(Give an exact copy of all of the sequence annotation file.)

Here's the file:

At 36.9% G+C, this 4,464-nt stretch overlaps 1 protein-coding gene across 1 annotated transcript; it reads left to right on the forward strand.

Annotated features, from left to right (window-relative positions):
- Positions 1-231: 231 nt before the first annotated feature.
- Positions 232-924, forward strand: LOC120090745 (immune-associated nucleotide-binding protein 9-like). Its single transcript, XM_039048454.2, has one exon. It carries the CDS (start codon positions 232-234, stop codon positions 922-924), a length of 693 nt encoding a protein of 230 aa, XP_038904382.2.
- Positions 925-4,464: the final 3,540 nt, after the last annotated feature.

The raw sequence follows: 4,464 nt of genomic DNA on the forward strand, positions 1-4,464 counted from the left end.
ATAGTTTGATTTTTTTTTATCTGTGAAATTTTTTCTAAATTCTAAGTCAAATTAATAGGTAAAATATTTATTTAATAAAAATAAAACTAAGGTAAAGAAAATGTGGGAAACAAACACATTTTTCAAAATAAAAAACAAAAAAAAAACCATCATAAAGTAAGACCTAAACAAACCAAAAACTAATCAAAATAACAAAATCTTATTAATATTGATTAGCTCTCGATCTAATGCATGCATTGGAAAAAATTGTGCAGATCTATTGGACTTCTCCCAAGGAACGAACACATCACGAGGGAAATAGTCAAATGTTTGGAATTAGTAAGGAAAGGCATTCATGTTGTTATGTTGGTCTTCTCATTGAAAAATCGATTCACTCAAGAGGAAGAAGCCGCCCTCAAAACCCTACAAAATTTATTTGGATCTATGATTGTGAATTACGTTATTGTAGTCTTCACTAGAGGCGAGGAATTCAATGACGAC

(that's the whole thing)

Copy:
At 36.9% G+C, this 4,464-nt stretch overlaps 1 protein-coding gene across 1 annotated transcript; it reads left to right on the forward strand.

Annotated features, from left to right (window-relative positions):
- Positions 1-231: 231 nt before the first annotated feature.
- Positions 232-924, forward strand: LOC120090745 (immune-associated nucleotide-binding protein 9-like). Its single transcript, XM_039048454.2, has one exon. It carries the CDS (start codon positions 232-234, stop codon positions 922-924), a length of 693 nt encoding a protein of 230 aa, XP_038904382.2.
- Positions 925-4,464: the final 3,540 nt, after the last annotated feature.

The raw sequence follows: 4,464 nt of genomic DNA on the forward strand, positions 1-4,464 counted from the left end.
ATAGTTTGATTTTTTTTTATCTGTGAAATTTTTTCTAAATTCTAAGTCAAATTAATAGGTAAAATATTTATTTAATAAAAATAAAACTAAGGTAAAGAAAATGTGGGAAACAAACACATTTTTCAAAATAAAAAACAAAAAAAAAACCATCATAAAGTAAGACCTAAACAAACCAAAAACTAATCAAAATAACAAAATCTTATTAATATTGATTAGCTCTCGATCTAATGCATGCATTGGAAAAAATTGTGCAGATCTATTGGACTTCTCCCAAGGAACGAACACATCACGAGGGAAATAGTCAAATGTTTGGAATTAGTAAGGAAAGGCATTCATGTTGTTATGTTGGTCTTCTCATTGAAAAATCGATTCACTCAAGAGGAAGAAGCCGCCCTCAAAACCCTACAAAATTTATTTGGATCTATGATTGTGAATTACGTTATTGTAGTCTTCACTAGAGGCGAGGAATTCAATGACGAC